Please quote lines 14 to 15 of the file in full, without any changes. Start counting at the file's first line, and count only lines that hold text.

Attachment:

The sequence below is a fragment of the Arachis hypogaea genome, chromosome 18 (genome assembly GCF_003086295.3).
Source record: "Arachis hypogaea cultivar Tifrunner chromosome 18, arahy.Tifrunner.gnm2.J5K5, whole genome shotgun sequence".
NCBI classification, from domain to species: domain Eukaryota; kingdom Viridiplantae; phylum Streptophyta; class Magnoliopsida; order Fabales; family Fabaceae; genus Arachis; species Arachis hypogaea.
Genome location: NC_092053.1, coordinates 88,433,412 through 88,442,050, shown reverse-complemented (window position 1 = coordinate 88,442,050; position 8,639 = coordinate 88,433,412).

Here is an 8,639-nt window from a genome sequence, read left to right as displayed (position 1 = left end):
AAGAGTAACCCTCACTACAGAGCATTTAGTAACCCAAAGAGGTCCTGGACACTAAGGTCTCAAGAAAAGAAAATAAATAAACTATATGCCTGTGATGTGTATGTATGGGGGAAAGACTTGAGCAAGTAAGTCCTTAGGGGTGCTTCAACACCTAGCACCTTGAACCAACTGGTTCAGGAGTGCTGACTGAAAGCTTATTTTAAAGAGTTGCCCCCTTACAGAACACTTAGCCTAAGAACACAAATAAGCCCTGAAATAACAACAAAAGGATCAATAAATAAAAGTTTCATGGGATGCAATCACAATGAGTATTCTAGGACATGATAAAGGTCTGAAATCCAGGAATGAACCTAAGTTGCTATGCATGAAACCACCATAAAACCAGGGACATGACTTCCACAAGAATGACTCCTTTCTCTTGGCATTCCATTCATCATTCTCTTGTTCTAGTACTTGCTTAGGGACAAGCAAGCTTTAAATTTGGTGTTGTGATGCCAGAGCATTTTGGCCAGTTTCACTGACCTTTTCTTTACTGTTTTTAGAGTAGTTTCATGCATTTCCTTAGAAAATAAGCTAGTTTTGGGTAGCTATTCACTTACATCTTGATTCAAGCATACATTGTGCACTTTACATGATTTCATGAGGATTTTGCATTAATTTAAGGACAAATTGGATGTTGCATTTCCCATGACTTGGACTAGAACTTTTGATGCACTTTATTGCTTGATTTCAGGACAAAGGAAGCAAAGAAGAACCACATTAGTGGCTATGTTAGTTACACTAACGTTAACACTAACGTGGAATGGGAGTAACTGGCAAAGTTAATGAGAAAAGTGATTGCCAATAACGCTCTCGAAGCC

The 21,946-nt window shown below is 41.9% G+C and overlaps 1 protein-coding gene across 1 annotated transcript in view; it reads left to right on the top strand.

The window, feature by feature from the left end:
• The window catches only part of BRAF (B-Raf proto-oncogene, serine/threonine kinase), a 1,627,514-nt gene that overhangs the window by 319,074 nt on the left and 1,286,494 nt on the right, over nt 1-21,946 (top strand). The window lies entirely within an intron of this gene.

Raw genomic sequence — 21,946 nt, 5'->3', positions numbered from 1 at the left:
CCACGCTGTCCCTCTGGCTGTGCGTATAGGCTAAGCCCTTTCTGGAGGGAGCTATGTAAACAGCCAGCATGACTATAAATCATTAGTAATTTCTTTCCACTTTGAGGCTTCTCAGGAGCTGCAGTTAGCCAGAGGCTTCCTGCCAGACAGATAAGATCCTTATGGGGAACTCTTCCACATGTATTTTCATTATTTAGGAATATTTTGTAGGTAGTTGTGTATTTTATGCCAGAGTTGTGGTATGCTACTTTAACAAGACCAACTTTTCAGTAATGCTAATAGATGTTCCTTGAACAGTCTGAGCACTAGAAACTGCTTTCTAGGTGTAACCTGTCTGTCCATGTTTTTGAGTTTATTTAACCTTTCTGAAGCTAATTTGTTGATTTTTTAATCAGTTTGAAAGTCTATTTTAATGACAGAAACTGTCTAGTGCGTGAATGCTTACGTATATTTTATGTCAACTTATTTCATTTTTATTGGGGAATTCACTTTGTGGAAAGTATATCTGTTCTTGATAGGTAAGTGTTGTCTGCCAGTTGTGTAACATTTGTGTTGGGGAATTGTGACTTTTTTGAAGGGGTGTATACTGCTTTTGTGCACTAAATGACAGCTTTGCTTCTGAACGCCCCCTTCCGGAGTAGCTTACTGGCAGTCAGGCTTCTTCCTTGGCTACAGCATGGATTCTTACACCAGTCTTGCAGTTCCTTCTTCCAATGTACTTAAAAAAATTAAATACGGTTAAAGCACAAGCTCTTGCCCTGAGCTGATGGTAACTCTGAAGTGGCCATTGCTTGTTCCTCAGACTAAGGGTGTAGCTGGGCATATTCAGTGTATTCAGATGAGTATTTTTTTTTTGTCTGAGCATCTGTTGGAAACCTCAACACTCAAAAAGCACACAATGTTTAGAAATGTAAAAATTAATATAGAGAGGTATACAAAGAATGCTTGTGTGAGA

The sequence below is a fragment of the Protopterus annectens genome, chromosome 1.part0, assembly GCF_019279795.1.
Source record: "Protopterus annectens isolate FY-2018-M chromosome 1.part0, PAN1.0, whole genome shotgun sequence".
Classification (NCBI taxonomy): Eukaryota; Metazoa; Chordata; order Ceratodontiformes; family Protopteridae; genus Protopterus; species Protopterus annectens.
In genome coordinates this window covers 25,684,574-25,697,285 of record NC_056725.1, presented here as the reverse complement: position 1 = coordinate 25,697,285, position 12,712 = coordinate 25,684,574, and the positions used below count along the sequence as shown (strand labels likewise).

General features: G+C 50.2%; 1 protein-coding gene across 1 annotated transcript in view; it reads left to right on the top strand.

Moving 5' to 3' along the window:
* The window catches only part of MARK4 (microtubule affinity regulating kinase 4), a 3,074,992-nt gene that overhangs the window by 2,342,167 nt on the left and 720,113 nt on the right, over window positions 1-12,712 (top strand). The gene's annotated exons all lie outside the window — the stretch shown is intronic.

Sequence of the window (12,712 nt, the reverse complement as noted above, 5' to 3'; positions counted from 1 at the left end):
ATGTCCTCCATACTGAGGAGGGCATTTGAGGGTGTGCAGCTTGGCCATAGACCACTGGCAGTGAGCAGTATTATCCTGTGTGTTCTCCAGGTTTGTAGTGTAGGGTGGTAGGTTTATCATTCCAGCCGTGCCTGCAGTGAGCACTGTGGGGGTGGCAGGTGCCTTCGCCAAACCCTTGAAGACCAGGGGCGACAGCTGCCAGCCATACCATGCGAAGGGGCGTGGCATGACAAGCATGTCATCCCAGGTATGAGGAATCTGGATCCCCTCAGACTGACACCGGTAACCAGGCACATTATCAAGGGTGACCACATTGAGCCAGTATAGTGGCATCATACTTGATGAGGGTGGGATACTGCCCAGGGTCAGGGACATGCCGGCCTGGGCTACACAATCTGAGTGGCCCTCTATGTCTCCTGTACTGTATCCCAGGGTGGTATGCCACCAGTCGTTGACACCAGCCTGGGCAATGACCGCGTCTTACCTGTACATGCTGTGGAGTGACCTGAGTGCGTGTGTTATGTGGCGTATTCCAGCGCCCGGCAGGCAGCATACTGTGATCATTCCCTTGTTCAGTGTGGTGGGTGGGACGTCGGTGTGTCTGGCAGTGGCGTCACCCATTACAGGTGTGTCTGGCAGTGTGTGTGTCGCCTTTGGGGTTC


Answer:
Classification (NCBI taxonomy): Eukaryota; Metazoa; Chordata; order Ceratodontiformes; family Protopteridae; genus Protopterus; species Protopterus annectens.
In genome coordinates this window covers 25,684,574-25,697,285 of record NC_056725.1, presented here as the reverse complement: position 1 = coordinate 25,697,285, position 12,712 = coordinate 25,684,574, and the positions used below count along the sequence as shown (strand labels likewise).